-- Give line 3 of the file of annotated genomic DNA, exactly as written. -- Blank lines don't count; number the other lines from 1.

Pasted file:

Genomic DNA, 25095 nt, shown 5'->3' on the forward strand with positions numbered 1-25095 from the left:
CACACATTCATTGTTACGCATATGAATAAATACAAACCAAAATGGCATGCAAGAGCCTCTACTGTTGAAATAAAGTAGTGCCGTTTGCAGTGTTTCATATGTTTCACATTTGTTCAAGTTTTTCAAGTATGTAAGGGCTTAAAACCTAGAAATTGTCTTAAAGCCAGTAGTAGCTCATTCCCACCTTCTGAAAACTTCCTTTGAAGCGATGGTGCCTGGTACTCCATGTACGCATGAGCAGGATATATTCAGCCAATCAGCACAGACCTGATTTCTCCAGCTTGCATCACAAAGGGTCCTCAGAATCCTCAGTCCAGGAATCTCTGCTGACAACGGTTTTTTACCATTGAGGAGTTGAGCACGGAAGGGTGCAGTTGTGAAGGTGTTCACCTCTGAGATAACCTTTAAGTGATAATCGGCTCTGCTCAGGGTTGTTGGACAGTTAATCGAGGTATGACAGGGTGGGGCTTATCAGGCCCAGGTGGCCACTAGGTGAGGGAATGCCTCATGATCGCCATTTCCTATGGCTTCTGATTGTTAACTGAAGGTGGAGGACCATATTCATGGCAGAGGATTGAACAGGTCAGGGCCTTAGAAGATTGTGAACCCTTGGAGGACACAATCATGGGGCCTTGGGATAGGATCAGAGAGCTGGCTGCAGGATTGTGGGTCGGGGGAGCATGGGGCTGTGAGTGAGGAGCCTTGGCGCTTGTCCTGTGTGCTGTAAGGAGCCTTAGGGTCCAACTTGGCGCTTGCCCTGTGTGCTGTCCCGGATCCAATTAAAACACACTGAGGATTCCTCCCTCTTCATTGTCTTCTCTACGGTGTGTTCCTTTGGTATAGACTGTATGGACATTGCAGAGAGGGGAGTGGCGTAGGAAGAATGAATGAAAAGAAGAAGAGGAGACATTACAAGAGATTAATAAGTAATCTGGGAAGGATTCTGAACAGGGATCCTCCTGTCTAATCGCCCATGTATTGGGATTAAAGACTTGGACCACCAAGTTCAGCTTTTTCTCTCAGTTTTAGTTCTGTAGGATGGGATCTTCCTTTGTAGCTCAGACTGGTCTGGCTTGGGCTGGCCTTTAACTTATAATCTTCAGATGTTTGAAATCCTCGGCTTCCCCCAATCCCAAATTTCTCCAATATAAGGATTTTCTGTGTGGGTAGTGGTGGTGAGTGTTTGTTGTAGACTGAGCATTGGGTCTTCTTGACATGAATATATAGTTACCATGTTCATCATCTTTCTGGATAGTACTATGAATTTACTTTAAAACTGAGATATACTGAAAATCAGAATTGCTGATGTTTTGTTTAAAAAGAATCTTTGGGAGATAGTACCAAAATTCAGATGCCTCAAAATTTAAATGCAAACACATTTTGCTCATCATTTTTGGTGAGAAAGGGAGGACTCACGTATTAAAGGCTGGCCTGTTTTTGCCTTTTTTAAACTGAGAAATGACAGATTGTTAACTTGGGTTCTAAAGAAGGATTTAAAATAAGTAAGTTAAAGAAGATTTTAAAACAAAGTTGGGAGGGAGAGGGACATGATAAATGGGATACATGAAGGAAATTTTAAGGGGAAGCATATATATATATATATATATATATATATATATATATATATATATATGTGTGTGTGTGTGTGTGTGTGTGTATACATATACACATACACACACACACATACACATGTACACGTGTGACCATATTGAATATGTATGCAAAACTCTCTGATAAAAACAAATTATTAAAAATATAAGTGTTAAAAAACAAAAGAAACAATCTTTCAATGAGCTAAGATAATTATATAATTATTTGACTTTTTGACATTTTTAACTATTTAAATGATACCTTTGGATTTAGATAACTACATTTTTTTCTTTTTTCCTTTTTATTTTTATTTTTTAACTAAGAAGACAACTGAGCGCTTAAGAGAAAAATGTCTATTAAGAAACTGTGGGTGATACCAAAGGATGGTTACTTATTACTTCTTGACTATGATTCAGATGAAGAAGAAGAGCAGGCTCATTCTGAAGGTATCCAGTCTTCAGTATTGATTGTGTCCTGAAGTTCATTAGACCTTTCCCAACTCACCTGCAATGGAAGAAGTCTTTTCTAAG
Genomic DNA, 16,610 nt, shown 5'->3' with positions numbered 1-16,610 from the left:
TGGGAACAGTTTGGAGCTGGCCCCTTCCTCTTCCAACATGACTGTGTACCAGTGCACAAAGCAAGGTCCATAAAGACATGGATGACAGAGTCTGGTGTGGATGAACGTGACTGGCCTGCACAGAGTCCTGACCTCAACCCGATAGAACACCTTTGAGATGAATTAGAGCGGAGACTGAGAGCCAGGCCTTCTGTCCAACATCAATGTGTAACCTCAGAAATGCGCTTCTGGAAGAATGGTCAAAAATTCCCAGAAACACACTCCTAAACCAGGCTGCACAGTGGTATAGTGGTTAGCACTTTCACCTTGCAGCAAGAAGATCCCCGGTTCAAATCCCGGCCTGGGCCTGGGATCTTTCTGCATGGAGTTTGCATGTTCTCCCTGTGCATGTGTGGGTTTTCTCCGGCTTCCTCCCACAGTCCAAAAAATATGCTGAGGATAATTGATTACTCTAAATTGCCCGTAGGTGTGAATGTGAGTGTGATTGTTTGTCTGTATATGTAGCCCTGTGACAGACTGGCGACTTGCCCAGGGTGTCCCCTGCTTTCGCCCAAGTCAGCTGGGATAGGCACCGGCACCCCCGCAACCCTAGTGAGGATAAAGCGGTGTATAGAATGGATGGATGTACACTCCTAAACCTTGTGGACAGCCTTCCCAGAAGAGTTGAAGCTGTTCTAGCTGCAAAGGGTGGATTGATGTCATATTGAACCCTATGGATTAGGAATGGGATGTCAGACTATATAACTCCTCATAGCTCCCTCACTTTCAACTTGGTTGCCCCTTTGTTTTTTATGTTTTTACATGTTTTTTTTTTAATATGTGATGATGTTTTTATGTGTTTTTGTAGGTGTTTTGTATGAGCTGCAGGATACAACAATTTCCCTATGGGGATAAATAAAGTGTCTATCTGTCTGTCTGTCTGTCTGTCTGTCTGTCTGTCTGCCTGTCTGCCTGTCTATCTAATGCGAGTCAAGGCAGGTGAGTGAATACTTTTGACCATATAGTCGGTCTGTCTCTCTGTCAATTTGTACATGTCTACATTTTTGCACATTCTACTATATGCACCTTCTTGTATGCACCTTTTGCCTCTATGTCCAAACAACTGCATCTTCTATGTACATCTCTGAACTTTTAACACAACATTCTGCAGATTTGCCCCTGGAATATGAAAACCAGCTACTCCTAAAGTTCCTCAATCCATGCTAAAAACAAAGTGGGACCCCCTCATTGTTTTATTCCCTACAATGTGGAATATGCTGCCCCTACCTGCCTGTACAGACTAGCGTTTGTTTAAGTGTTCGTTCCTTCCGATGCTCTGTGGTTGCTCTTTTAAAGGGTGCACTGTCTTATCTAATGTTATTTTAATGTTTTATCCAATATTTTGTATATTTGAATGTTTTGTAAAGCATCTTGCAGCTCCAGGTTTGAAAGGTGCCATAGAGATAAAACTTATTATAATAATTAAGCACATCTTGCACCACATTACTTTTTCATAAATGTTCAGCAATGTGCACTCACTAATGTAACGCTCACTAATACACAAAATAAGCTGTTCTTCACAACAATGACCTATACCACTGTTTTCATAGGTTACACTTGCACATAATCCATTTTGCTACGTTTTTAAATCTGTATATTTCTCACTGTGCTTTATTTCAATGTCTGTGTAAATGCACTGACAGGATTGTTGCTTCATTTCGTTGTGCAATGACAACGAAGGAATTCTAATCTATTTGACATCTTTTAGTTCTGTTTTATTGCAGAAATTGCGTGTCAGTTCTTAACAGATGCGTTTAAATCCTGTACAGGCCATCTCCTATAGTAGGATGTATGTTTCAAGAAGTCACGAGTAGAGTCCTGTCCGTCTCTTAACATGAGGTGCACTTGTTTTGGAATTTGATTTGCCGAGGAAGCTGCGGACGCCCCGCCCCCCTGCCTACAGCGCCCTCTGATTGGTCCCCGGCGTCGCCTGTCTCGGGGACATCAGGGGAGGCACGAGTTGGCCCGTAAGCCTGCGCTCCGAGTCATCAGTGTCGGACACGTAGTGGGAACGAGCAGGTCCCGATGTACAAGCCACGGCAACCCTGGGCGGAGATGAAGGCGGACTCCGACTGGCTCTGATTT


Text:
Genomic DNA, 16,610 nt, shown 5'->3' with positions numbered 1-16,610 from the left: